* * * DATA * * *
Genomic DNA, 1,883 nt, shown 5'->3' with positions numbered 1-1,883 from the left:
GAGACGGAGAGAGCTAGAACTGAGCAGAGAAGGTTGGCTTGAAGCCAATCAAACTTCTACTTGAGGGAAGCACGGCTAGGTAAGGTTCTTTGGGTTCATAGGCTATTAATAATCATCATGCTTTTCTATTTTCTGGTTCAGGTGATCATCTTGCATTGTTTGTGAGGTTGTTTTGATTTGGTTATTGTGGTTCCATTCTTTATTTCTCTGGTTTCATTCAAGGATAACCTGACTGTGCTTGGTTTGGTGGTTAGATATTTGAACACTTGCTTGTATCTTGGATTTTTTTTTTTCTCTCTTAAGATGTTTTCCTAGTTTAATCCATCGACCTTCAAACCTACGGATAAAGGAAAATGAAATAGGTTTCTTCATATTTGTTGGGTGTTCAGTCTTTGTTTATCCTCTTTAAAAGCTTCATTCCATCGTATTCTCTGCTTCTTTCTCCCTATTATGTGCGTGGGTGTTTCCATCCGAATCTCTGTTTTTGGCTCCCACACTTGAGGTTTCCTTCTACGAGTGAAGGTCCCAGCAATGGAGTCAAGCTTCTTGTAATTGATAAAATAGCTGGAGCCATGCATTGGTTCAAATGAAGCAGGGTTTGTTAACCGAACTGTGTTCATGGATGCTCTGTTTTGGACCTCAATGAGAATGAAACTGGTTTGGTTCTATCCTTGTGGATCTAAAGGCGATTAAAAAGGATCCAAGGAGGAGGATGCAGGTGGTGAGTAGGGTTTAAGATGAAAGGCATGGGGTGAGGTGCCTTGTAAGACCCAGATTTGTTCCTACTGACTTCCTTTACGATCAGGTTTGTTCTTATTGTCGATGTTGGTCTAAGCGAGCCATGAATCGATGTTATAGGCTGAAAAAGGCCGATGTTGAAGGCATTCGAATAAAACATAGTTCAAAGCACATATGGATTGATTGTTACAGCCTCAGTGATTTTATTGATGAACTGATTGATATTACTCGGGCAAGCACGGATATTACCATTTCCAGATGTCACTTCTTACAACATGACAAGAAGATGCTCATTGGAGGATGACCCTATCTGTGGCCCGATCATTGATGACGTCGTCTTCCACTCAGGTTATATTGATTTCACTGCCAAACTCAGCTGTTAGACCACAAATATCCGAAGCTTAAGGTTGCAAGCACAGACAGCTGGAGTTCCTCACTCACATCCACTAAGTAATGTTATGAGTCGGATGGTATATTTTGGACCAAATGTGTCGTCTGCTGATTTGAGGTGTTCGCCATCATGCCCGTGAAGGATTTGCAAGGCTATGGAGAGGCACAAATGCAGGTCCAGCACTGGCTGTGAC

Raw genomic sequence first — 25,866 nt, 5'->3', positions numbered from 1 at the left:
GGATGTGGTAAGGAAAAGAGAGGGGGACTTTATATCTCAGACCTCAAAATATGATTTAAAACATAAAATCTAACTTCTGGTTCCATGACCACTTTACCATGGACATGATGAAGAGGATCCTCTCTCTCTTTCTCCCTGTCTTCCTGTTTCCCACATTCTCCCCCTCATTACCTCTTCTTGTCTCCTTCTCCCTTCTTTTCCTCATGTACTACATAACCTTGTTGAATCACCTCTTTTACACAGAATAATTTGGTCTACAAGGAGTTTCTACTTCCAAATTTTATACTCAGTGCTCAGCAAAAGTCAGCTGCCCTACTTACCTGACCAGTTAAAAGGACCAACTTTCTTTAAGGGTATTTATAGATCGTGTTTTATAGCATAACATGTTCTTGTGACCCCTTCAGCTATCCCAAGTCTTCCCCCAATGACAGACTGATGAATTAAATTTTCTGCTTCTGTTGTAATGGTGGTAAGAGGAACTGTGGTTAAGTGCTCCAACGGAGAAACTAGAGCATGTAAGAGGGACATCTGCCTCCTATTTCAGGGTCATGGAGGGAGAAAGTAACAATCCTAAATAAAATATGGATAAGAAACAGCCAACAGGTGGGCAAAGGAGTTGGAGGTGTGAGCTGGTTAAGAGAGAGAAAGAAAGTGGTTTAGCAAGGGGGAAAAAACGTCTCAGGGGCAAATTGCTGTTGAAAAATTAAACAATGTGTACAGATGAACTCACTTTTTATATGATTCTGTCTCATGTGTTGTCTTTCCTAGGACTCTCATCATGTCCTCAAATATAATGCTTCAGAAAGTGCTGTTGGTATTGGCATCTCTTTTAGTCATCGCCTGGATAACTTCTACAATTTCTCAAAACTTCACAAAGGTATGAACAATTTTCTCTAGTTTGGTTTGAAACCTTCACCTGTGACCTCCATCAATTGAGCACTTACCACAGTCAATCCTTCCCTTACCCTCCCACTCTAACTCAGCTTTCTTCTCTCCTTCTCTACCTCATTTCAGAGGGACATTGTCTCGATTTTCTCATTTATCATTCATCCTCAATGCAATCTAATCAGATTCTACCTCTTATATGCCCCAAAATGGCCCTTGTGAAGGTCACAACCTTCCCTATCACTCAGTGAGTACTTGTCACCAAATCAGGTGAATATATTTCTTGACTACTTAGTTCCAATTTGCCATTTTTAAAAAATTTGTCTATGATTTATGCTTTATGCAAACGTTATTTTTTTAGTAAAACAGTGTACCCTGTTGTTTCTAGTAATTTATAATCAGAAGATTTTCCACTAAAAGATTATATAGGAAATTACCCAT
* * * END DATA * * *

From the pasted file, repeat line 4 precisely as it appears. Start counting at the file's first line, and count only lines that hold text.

GGATGTGGTAAGGAAAAGAGAGGGGGACTTTATATCTCAGACCTCAAAATATGATTTAAAACATAAAATCTAACTTCTGGTTCCATGACCACTTTACCATGGACATGATGAAGAGGATCCTCTCTCTCTTTCTCCCTGTCTTCCTGTTTCCCACATTCTCCCCCTCATTACCTCTTCTTGTCTCCTTCTCCCTTCTTTTCCTCATGTACTACATAACCTTGTTGAATCACCTCTTTTACACAGAATAATTTGGTCTACAAGGAGTTTCTACTTCCAAATTTTATACTCAGTGCTCAGCAAAAGTCAGCTGCCCTACTTACCTGACCAGTTAAAAGGACCAACTTTCTTTAAGGGTATTTATAGATCGTGTTTTATAGCATAACATGTTCTTGTGACCCCTTCAGCTATCCCAAGTCTTCCCCCAATGACAGACTGATGAATTAAATTTTCTGCTTCTGTTGTAATGGTGGTAAGAGGAACTGTGGTTAAGTGCTCCAACGGAGAAACTAGAGCATGTAAGAGGGACATCTGCCTCCTATTTCAGGGTCATGGAGGGAGAAAGTAACAATCCTAAATAAAATATGGATAAGAAACAGCCAACAGGTGGGCAAAGGAGTTGGAGGTGTGAGCTGGTTAAGAGAGAGAAAGAAAGTGGTTTAGCAAGGGGGAAAAAACGTCTCAGGGGCAAATTGCTGTTGAAAAATTAAACAATGTGTACAGATGAACTCACTTTTTATATGATTCTGTCTCATGTGTTGTCTTTCCTAGGACTCTCATCATGTCCTCAAATATAATGCTTCAGAAAGTGCTGTTGGTATTGGCATCTCTTTTAGTCATCGCCTGGATAACTTCTACAATTTCTCAAAACTTCACAAAGGTATGAACAATTTTCTCTAGTTTGGTTTGAAACCTTCACCTGTGACCTCCATCAATTGAGCACTTACCACAGTCAATCCTTCCCTTACCCTCCCACTCTAACTCAGCTTTCTTCTCTCCTTCTCTACCTCATTTCAGAGGGACATTGTCTCGATTTTCTCATTTATCATTCATCCTCAATGCAATCTAATCAGATTCTACCTCTTATATGCCCCAAAATGGCCCTTGTGAAGGTCACAACCTTCCCTATCACTCAGTGAGTACTTGTCACCAAATCAGGTGAATATATTTCTTGACTACTTAGTTCCAATTTGCCATTTTTAAAAAATTTGTCTATGATTTATGCTTTATGCAAACGTTATTTTTTTAGTAAAACAGTGTACCCTGTTGTTTCTAGTAATTTATAATCAGAAGATTTTCCACTAAAAGATTATATAGGAAATTACCCAT